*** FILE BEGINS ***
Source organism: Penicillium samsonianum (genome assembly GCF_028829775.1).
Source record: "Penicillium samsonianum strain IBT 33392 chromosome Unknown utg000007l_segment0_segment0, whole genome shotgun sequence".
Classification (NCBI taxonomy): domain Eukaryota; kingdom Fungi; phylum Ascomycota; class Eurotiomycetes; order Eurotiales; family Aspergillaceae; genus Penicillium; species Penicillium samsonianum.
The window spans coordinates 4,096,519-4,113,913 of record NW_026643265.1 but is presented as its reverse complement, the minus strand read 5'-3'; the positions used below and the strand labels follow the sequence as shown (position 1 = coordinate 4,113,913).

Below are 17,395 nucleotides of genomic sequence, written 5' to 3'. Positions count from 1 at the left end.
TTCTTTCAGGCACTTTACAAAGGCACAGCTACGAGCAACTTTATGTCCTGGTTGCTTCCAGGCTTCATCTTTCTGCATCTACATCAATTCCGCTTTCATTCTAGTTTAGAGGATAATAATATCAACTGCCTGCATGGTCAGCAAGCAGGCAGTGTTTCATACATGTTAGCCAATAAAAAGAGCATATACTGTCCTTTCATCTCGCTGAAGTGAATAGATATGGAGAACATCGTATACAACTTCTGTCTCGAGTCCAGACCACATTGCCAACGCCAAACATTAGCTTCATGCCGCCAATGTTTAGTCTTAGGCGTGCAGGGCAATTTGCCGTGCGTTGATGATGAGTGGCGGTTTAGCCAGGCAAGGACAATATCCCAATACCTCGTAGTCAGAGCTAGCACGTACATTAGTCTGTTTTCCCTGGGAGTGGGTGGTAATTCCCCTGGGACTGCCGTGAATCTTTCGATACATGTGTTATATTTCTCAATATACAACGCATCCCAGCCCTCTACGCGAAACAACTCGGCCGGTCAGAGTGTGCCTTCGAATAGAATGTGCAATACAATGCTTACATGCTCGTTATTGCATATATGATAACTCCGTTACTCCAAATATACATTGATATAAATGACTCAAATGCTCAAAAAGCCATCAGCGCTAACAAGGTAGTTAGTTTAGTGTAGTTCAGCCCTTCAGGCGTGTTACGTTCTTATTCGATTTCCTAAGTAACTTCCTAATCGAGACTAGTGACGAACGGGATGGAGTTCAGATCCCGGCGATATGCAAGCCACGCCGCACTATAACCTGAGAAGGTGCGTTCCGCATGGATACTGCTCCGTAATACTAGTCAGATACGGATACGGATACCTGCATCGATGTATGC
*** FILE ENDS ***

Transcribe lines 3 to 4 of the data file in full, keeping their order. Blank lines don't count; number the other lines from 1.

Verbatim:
Classification (NCBI taxonomy): domain Eukaryota; kingdom Fungi; phylum Ascomycota; class Eurotiomycetes; order Eurotiales; family Aspergillaceae; genus Penicillium; species Penicillium samsonianum.
The window spans coordinates 4,096,519-4,113,913 of record NW_026643265.1 but is presented as its reverse complement, the minus strand read 5'-3'; the positions used below and the strand labels follow the sequence as shown (position 1 = coordinate 4,113,913).